Levied on EmployersLevied on Workers(Number of workers)(Dollars per hour)(Dollars per hour)
(Dollars per hour)(Dollars per hour)
40
04
22

Suppose the government doesn’t want to discourage employers from hiring research assistants and, therefore, wants to minimize the share of the tax paid by the employers. Of the three tax proposals, which is best for accomplishing this goal?

The proposal in which the entire tax is collected from workers

The proposal in which the tax is collected from each side evenly

The proposal in which the tax is collected from employers

None of the proposals is better than the others

 

  1. Effect of a tax on buyers and sellers

The following graph shows the daily market for jeans. Suppose the government institutes a tax of $40.60 per pair. This places a wedge between the price buyers pay and the price sellers receive

Fill in the following table with the quantity sold, the price buyers pay, and the price sellers receive before and after the tax.

QuantityPrice Buyers PayPrice Sellers Receive
(Pairs of jeans)(Dollars per pair)(Dollars per pair)
Before Tax
After Tax

Using the data you entered in the previous table, calculate the tax burden that falls on buyers and on sellers, respectively, and calculate the price elasticity of demand and supply over the relevant ranges using the midpoint method. Enter your results in the following table.

Tax BurdenElasticity
(Dollars per pair)
Buyers   
Sellers   

The burden of the tax falls more heavily on the _____ elastic side of the market.

 

  1. Effect of a tax on buyers and sellers

The following graph shows the daily market for jeans. Suppose the government institutes a tax of $40.60 per pair. This places a wedge between the price buyers pay and the price sellers receive.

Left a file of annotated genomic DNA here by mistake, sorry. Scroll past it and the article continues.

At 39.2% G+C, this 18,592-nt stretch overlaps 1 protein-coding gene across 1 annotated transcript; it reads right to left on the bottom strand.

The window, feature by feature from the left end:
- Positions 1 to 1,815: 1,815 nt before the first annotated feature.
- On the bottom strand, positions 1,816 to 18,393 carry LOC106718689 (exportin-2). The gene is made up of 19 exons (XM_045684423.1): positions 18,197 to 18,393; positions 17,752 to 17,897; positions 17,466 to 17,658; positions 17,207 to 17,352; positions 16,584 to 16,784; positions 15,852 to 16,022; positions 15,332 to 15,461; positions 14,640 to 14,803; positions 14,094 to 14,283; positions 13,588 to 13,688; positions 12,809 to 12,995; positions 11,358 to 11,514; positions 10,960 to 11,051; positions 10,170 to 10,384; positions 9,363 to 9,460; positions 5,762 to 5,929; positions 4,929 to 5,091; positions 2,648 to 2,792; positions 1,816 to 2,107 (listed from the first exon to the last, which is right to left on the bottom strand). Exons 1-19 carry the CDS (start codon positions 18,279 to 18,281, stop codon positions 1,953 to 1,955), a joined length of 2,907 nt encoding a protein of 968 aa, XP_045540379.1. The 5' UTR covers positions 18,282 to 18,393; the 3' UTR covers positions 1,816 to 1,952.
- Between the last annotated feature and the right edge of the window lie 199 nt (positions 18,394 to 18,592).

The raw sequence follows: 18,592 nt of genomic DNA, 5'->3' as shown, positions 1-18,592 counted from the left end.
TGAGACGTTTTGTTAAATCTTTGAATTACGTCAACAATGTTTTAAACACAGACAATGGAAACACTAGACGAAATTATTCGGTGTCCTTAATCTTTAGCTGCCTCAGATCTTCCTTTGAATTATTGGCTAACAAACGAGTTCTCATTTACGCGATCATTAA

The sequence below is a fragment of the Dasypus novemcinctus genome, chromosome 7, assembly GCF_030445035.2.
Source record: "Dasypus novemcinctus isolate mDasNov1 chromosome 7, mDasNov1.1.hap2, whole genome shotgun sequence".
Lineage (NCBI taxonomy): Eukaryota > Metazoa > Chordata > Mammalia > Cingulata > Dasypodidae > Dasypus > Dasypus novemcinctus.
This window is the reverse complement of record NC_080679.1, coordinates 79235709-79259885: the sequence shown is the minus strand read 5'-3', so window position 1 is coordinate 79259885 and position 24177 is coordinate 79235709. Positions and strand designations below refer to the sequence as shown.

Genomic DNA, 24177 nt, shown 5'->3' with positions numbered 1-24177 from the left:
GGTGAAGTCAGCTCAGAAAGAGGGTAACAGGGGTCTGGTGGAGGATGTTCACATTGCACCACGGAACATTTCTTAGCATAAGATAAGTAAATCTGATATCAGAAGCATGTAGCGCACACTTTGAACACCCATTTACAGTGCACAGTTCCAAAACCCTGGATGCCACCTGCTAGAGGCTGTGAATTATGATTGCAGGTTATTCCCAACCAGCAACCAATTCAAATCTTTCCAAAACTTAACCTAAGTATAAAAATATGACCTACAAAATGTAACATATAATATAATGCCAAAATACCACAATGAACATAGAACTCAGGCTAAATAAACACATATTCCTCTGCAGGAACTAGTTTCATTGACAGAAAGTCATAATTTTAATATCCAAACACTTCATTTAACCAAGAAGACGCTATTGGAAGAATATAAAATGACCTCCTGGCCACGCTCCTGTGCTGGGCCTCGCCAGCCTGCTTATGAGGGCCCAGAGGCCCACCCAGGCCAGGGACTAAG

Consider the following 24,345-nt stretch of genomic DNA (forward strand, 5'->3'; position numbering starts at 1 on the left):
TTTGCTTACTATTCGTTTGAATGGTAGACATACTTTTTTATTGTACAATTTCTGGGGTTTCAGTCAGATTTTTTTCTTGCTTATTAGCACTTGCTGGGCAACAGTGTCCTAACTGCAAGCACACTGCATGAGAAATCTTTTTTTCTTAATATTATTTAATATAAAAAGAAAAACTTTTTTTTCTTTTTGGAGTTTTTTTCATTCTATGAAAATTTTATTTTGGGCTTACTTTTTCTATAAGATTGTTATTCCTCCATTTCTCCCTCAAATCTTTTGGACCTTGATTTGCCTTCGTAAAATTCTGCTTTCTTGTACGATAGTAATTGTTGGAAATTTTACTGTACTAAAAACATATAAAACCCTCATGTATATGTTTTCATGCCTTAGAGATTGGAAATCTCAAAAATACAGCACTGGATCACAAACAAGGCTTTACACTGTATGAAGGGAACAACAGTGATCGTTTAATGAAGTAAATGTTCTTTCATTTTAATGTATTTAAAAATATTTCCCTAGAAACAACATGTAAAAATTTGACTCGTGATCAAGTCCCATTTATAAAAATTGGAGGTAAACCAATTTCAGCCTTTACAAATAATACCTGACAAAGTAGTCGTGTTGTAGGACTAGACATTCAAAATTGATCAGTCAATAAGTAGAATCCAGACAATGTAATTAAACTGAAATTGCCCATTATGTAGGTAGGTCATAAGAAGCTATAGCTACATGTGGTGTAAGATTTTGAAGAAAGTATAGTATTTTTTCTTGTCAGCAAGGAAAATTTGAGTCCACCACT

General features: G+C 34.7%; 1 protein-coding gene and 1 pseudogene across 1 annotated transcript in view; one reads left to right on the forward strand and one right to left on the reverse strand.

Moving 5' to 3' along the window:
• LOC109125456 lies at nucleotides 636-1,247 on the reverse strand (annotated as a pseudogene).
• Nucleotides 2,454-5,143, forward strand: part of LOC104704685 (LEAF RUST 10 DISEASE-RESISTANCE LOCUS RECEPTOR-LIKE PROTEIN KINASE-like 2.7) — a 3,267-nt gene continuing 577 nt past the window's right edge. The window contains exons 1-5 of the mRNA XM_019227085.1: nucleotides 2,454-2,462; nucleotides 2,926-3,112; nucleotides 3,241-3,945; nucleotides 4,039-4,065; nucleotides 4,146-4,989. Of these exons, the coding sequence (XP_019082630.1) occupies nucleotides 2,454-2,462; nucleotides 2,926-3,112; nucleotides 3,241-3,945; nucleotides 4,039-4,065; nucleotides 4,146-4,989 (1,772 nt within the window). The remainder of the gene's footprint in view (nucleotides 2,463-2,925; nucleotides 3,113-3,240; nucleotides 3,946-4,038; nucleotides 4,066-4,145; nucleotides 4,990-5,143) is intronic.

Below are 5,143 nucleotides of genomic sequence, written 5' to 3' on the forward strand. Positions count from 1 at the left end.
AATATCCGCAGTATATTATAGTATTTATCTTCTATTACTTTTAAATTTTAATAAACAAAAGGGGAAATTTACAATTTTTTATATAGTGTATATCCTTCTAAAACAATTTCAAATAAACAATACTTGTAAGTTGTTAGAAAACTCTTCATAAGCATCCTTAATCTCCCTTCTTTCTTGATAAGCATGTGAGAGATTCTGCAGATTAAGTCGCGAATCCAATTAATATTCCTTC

Fill in the following table with the quantity sold, the price buyers pay, and the price sellers receive before and after the tax.

QuantityPrice Buyers PayPrice Sellers Receive
(Pairs of jeans)(Dollars per pair)(Dollars per pair)
Before Tax
After Tax

Using the data you entered in the previous table, calculate the tax burden that falls on buyers and on sellers, respectively, and calculate the price elasticity of demand and supply over the relevant ranges using the midpoint method. Enter your results in the following table.

Tax BurdenElasticity
(Dollars per pair)
Buyers   
Sellers   

The burden of the tax falls more heavily on the ____ elastic side of the market.

————————————________________————————————————–

This set of mobile-enabled problems (powered by Aplia) covers the consequences of price ceilings and price floors by comparing the free-market equilibrium price and quantity with price and quantity outcomes when controls are binding or nonbinding. It also covers the effects of a tax on a market and how elasticities relate to the tax burden on buyers and sellers.

QuestionsAttemptsScorePercent
1: The language of price controls0.70.7 / 1
2: Price controls in the Florida orange market44 / 4
3: Effects of rent control11 / 1
4: Minimum wage legislation44 / 4
5: Calculating tax incidence22 / 2
6: Who should pay the tax?22 / 2
7: Effect of a tax on buyers and sellers22 / 3
TOTAL15.7 / 17 ‡92.2 %